In a world of ever-growing information, it is of paramount importance to promote visualization literacy. This research aims at creating analytical opportunities for audiences beyond the population of InfoVis experts. This imposes the need of designing better tools that, ultimately, shape the current InfoVis tools landscape. Thus, this research will explore some of the steps that are needed to make InfoVis accessible to wider audiences in more varied analytical scenarios. Finally, given the interaction design challenges identified so far, this research will also contribute with new techniques to interact with data in opportunistic settings.
Information Visualization (InfoVis) often supports the analysis of structured data that is organized in documents with specific formats such as databases, Excel tables, or comma-separated files. Informal analyses that take place without anticipation and away from the desktop, however, might involve the use of data contained in digital artifacts that lack this structure (e.g., photographs, bitmaps, web pages). Such artifacts cannot provide immediate input for most existing visualization systems, as the data they contain does not exist as a set of variables with associated values. This research seeks to explore new opportunities in the design and implementation spaces of InfoVis authoring tools to support visualization in opportunistic scenarios. It defines the Opportunistic Visualization (OpportuVis) domain as “data analysis anywhere, anytime, from anything” and contributes iVoLVER, a research prototype visualization tool that supports the construction of interactive visuals from non-traditional data sources. This research also investigates how people’s visualization processes are influenced by iVoLVER’s underlying construction approach in comparison with other traditional visualization tools.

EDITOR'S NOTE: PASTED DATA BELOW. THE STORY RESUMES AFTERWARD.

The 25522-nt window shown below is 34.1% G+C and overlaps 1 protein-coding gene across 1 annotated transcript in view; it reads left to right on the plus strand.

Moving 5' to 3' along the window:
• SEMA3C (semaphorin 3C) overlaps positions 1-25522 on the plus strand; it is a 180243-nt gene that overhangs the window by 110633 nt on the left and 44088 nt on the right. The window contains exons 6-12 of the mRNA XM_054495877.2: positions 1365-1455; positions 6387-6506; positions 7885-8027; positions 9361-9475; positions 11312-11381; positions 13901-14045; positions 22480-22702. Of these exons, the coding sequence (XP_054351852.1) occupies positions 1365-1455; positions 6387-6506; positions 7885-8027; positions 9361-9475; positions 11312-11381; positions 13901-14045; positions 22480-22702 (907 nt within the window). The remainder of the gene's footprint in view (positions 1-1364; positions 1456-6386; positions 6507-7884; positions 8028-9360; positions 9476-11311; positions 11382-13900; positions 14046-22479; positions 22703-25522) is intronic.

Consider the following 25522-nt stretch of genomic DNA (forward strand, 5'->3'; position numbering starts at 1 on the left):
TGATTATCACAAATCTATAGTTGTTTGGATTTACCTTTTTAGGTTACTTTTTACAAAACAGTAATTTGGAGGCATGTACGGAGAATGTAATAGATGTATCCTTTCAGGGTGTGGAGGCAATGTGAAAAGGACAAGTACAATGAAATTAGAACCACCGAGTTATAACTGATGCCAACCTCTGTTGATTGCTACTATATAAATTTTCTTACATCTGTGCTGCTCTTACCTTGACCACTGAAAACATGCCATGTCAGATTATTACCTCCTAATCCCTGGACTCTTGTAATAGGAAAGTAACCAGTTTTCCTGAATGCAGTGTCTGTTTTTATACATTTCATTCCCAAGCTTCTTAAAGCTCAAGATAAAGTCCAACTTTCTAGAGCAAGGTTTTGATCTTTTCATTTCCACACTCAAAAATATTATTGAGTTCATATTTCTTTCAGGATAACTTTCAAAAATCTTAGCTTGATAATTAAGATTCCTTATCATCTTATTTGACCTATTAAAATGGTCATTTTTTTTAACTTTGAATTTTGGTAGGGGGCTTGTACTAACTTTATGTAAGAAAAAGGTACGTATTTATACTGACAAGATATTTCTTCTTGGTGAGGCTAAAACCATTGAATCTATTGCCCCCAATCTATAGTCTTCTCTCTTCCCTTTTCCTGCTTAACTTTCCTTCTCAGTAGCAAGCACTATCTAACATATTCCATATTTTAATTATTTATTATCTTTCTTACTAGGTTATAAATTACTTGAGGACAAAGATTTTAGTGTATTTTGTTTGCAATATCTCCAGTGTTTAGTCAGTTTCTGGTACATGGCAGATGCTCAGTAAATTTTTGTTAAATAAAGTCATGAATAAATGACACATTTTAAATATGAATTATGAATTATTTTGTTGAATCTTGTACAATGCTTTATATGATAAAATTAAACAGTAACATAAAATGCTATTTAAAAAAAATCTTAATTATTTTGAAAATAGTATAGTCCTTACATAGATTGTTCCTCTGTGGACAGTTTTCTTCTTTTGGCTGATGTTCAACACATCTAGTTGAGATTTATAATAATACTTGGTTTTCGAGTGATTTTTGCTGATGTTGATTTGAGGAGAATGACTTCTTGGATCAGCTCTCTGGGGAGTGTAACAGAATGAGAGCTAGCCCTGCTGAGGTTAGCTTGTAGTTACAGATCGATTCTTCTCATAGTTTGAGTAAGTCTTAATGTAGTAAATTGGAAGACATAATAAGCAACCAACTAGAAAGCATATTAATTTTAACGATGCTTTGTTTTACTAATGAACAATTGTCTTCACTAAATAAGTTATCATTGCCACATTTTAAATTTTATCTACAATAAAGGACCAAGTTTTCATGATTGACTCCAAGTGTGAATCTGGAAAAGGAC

Collaboration with External Partners
iVoLVER is an open source project currently available at https://github.com/ggmendez/iVoLVER. An API will be soon released to allow programmers building new, domain-specific visual syntaxes. This will enable the creation of more specialized visual languages that exploit iVoLVER’s current implementation.
In addition, the researchers involved are starting to discuss potential collaboration with research teams from the USA to use visual tools to bridge the analytical and visual components of data analysis in tools than can be used by visualization novices.
This research is undertaken in collaboration with Dr. Miguel A. Nacenta, from the University of St Andrews.
Gonzalo Gabriel Méndez is a PhD student at the Human Computer Interaction Group (SACHI) of the University of St Andrews. He holds a master degree in Computer Science from the Free University of Brussels and completed his bachelor in Computer Science at the Escuela Superior Politecnica del Litoral (ESPOL) in Guayaquil, Ecuador. His previous research includes education and learning technologies. Gonzalo’s is currently focused on the design, development and evaluation of novel visualization tools that enable data analysis and promote learning Information Visualization principles.